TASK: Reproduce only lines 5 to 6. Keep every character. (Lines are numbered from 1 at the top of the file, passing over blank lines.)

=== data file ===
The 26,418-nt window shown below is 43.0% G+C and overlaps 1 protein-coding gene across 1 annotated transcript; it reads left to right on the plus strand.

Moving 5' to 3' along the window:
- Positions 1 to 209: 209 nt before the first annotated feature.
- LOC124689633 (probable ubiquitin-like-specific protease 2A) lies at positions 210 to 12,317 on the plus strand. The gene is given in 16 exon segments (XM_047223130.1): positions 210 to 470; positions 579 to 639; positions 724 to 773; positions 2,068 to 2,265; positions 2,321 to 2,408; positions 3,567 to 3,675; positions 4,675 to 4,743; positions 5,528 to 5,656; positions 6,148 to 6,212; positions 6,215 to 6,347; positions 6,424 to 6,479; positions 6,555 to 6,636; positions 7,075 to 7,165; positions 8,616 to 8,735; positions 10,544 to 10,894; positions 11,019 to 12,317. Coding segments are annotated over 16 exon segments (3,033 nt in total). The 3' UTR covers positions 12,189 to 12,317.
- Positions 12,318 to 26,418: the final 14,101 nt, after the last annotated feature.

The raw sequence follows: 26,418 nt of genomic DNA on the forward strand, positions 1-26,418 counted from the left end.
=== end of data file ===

- Positions 12,318 to 26,418: the final 14,101 nt, after the last annotated feature.

The raw sequence follows: 26,418 nt of genomic DNA on the forward strand, positions 1-26,418 counted from the left end.